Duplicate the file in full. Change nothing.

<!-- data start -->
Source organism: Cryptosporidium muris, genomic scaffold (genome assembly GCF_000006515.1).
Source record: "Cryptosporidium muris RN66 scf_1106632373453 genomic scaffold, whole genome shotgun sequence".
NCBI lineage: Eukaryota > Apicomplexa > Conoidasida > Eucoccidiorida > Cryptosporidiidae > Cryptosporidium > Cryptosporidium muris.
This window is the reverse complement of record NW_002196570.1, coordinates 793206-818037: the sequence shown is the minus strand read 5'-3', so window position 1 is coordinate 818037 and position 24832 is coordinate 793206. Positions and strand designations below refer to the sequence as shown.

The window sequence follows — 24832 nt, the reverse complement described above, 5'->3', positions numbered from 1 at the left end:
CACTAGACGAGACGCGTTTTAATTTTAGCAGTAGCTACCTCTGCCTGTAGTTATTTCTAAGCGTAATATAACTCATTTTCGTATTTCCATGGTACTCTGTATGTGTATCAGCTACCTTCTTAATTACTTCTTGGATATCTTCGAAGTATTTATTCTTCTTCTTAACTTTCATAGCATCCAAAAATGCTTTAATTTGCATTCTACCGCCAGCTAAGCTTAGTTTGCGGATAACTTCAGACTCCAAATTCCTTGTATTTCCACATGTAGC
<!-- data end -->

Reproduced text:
Source organism: Cryptosporidium muris, genomic scaffold (genome assembly GCF_000006515.1).
Source record: "Cryptosporidium muris RN66 scf_1106632373453 genomic scaffold, whole genome shotgun sequence".
NCBI lineage: Eukaryota > Apicomplexa > Conoidasida > Eucoccidiorida > Cryptosporidiidae > Cryptosporidium > Cryptosporidium muris.
This window is the reverse complement of record NW_002196570.1, coordinates 793206-818037: the sequence shown is the minus strand read 5'-3', so window position 1 is coordinate 818037 and position 24832 is coordinate 793206. Positions and strand designations below refer to the sequence as shown.

The window sequence follows — 24832 nt, the reverse complement described above, 5'->3', positions numbered from 1 at the left end:
CACTAGACGAGACGCGTTTTAATTTTAGCAGTAGCTACCTCTGCCTGTAGTTATTTCTAAGCGTAATATAACTCATTTTCGTATTTCCATGGTACTCTGTATGTGTATCAGCTACCTTCTTAATTACTTCTTGGATATCTTCGAAGTATTTATTCTTCTTCTTAACTTTCATAGCATCCAAAAATGCTTTAATTTGCATTCTACCGCCAGCTAAGCTTAGTTTGCGGATAACTTCAGACTCCAAATTCCTTGTATTTCCACATGTAGC